The following main policy options were assessed against a likely baseline scenario where the SUD remains unchanged.
Option 1: The EU targets to reduce pesticide use by 50% and reduce pesticide risks by 50% to be achieved by 2030 remain non-legally binding. Advisory systems and guidance for pesticide users would be improved. Precision-farming techniques would be promoted to cut the use of – and risk from – chemical pesticides.
Option 2: The 50% reduction targets would become legally binding at EU level. Member States would set their own national reduction targets using established criteria. These national targets would then be legally binding (under national law) and subject to governance mechanisms linked to regular annual reporting by Member States. The use of more hazardous pesticides would be prohibited in sensitive areas such as urban green areas. Professional pesticide users would need to keep electronic records on pesticide use and on IPM to help reduce pesticide use. National authorities would collect and analyse those records to monitor progress and devise corrective measures at national level if necessary. Independent advisory services would advise pesticide users on alternative techniques and IPM.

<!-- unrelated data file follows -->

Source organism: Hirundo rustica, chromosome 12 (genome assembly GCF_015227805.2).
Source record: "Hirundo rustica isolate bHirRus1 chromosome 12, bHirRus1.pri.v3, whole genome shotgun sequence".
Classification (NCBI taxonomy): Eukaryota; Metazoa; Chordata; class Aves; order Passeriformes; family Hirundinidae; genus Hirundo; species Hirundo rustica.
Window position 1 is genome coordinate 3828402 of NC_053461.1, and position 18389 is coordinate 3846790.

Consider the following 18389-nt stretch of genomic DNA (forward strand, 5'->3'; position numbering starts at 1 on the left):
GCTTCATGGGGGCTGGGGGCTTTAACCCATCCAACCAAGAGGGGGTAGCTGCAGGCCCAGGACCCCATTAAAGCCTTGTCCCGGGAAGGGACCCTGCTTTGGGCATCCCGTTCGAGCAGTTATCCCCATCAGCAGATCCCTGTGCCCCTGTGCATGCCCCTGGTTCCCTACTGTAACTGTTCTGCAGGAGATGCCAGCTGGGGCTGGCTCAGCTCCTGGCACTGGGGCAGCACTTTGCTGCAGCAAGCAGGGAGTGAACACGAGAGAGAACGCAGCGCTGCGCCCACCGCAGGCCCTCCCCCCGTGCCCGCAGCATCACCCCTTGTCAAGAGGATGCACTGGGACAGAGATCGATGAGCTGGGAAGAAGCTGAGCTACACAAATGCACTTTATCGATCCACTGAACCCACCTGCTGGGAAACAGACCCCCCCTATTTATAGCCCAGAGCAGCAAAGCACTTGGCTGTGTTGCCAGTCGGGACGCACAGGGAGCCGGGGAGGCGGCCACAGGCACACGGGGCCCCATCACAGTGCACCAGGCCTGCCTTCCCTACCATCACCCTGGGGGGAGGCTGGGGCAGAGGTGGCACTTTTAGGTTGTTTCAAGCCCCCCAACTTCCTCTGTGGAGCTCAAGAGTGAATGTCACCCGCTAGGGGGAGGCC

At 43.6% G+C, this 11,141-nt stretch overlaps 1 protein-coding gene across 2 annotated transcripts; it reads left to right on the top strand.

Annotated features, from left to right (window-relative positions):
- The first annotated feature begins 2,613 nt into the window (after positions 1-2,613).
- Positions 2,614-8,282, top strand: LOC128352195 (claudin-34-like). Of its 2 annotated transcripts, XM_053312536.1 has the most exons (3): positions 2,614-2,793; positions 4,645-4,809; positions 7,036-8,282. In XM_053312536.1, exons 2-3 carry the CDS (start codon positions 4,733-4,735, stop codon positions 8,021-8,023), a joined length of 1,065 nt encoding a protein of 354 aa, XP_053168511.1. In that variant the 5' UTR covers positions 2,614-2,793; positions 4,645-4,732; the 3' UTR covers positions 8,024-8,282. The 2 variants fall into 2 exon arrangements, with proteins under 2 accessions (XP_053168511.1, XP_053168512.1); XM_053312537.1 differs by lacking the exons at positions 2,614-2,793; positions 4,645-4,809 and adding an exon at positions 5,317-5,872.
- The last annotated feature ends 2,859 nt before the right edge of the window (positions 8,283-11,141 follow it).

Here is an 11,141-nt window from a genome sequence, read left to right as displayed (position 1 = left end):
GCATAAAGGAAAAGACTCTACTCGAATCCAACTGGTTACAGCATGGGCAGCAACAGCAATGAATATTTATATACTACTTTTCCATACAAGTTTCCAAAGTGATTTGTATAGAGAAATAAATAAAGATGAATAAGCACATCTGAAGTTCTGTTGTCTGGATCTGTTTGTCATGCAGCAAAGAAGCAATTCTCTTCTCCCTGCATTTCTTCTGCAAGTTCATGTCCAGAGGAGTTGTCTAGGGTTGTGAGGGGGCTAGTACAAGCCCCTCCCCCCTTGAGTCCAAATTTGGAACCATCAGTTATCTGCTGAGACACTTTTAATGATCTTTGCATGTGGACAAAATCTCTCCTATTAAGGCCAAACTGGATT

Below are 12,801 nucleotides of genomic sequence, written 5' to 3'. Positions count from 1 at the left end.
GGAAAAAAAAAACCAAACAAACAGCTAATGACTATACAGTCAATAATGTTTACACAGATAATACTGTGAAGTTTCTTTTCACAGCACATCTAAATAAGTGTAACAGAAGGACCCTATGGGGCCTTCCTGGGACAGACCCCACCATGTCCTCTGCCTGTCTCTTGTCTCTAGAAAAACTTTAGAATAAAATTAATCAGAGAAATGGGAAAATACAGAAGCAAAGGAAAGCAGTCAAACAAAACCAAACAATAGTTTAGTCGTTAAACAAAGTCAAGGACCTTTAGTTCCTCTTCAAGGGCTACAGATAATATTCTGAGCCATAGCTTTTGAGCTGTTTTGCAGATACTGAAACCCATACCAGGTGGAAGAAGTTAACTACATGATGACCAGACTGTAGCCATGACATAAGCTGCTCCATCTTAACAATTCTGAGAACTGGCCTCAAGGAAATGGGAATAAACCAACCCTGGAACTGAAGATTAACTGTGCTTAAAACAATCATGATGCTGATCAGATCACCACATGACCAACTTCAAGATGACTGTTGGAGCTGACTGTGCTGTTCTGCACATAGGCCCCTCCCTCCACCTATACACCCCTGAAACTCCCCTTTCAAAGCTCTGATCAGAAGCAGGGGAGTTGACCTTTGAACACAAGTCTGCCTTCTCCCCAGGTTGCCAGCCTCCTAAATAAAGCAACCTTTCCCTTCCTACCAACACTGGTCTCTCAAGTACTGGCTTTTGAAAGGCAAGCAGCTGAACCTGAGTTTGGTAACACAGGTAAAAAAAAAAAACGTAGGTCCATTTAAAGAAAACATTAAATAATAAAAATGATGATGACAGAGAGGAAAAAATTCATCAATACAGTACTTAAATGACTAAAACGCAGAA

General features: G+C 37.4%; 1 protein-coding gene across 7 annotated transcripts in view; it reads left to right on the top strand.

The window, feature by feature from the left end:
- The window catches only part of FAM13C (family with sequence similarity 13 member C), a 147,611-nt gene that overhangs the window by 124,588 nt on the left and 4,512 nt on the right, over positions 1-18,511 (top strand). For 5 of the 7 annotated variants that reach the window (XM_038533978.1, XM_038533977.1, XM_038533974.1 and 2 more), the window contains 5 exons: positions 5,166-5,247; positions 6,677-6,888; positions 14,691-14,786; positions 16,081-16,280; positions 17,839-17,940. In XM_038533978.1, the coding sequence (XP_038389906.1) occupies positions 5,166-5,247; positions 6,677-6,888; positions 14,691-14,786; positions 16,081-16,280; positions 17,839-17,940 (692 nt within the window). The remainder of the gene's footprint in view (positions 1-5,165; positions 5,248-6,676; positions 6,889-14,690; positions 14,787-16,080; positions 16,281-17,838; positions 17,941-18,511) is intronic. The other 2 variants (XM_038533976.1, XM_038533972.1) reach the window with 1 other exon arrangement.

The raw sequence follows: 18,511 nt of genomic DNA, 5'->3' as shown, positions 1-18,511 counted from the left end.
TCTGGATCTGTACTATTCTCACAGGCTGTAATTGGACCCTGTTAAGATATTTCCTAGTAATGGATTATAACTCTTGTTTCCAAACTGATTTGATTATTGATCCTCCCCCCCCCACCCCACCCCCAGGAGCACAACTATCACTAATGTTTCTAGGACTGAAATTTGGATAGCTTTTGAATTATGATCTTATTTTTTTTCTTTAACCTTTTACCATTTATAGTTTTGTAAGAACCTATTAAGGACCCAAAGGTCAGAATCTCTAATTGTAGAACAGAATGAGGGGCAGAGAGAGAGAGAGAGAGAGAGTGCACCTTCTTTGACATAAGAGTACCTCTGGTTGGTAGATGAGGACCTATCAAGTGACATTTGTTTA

Option 3 would be similar to option 2. However, under option 3, the 50% reduction targets would become legally binding at both EU and national level. The use of all chemical pesticides would be prohibited in sensitive areas such as urban areas and protected areas in accordance with Directive 2000/60/EC, Natura 2000 areas etc.
The preferred option is option 3, except for the targets, where option 2 is preferred. In this case, the targets to reduce both pesticide use and pesticide risk by 50% would become legally binding at EU level, with Member States setting their own national reduction targets under national law. The options have been assessed against a likely baseline scenario where the SUD remains unchanged. Prohibiting the use of all plant protection products in sensitive areas will maximise associated health and environmental benefits.
Regulatory fitness and simplification
In line with the Commission commitment to better regulation, the proposal has been prepared inclusively, based on transparency and continuous engagement with stakeholders. The evaluation did not identify possible legislative simplifications or reductions of regulatory burden that would make it easier to achieve the objectives of sustainable pesticide use. Micro-enterprises are not exempted from this proposal given the importance of uniform implementation of measures to reduce both the use of pesticides and the risk they pose to human health and the environment.
This proposal is in line with a digital-ready policy by promoting electronic record-keeping and online publication of trends in progress towards meeting:
(i) pesticide-reduction targets;
(ii) implementation of NAPs;
(iii) annual progress and implementation reports;
(iv) Commission recommendations; and
(v) Member State responses.
Relevant provisions for cost-efficient, user-centric and interoperable digital services will be considered in implementing rules for the electronic registers that will be created as a result of the proposal.